On Friday I enjoyed the keynote by Jon Schull of eNable, the community that is flipping the script on prosthetics provision through 3D printing. It was a very moving look at how people are applying open source to make the world better for people in need.
Then the workshops beckoned. Now that I’d finished my Flock duties helping speakers and attendees, I was able to attend several sessions that were relevant to me personally, including the Fedora/CentOS rel-eng joint session, and my own on revamping the Flock software stack.
Once again, the Friday night social event at the George Eastman House was marvelous. It was a beautiful, grand mansion and the tour was quite interesting. I’d love to go back there sometime to see the exhibits I missed!
Flock conferences are always especially great for their hallway track. So many discussions can be had or progressed that way with high bandwidth. The challenge is always to move that discussion to a transparent context if it involves people not present, though. I’ve been seeing many trip reports from people’s blogs about Flock, and resulting list discussions, so I think that process is well underway.
Of course, that means Flock is a very engaging event. It takes a lot of attention and brainpower to shift focus for all those conversations! As a result, by Saturday afternoon I know I was fairly exhausted — in a good way, though. Several other people I know felt likewise, and commented on how well the conference had gone. In fact, I heard a number of comments that this was the best Flock, and even Fedora premier event, yet. The OSAS folks deserve special recognition for pulling off a fantastic conference.
Sunday started with a couple meetings, including with Matthew Miller and Jan Ku?ík, our new Fedora program manager. Then, after seeing a few other friends and colleagues off, I got to the airport. I relaxed in a lounge over beers with Kevin Fenzi, Jan Zeleny, and Stephen Tweedie, before we went to our respective flights. Then after a quick flight home, it was the usual “fun” making my way down I-95 from the airport to home. Monday morning was right around the corner…
Here’s to another great Flock, and to doing it again next year!
The team I manage at Red Hat, the Fedora Engineering team, includes people who work on Fedora system administration, release tooling, application development, and design. We have a job opening for an engineer to work with our infrastructure applications team on some challenging, fun, and forward-looking problems:
Building and enhancing our tools for producing and shipping cloud images for a variety of providers (experience definitely required!)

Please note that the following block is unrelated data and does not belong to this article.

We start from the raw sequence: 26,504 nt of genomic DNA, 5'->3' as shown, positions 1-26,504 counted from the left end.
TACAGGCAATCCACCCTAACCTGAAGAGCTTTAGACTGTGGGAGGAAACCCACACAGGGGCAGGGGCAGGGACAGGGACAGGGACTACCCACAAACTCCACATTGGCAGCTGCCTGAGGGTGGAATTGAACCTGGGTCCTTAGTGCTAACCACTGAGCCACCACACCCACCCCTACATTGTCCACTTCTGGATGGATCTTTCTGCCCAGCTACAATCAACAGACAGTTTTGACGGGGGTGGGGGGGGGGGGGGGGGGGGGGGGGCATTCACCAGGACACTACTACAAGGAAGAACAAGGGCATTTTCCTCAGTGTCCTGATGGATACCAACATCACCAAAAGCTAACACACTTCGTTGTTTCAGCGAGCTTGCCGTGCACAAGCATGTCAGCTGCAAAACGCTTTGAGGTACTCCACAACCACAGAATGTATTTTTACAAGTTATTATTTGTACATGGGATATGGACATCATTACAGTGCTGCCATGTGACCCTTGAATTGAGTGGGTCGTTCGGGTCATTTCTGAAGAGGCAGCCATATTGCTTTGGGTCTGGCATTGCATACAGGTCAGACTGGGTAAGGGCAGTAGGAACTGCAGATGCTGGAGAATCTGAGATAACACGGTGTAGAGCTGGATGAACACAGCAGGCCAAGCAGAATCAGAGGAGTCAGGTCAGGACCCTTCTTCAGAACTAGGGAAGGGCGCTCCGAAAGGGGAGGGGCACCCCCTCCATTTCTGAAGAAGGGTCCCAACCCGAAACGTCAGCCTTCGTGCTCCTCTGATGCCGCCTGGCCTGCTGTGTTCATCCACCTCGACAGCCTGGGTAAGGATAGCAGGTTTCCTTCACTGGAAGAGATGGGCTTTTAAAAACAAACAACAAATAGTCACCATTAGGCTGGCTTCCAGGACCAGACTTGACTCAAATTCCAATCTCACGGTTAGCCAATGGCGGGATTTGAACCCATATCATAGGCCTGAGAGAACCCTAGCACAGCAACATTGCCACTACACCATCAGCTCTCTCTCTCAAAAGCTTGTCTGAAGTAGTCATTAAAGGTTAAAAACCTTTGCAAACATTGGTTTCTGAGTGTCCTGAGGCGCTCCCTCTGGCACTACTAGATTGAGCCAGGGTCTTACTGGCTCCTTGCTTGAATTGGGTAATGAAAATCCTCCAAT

Working with the Fedora Cloud SIG and other community members to resolve issues related to the Fedora Cloud edition and associated tools and processes
Collaborating with the rest of the Fedora team to automate, automate, automate All the Cloud Things
Working with the rest of the team on non-Cloud related projects too, such as Fedora Hubs
Staying abreast of and aligned with work going on throughout Red Hat related to Fedora and cloud technology
As with all Fedora Engineering jobs, communicating openly and continually with the whole community, and building community around everything you do using open source best practices
Our team usesa lotof Python. We create code upstream that is widely consumable beyond just Fedora, and we deploy our work on both Red Hat Enterprise Linux and Fedora. We do that work openly: collaboration via git repositories, rapid and constant communication via IRC, frequent discussion through our mailing lists, and taking opportunities to gather and build community around our work. Simply put, we love open.
Although the description says the job is in Westford MA, USA, in reality we’re a highly distributed team. While this job is originally conceived as an entry- or journeyman-level engineer in the Westford (or possibly Raleigh NC) Red Hat office, we’re also open to experienced remotees outside the USA. The right candidate is a team player, fully engaged and passionately committed to delivering results with their colleagues, wherever they might be.
Does this sound interesting to you? Go read the full description of the job, and then apply online.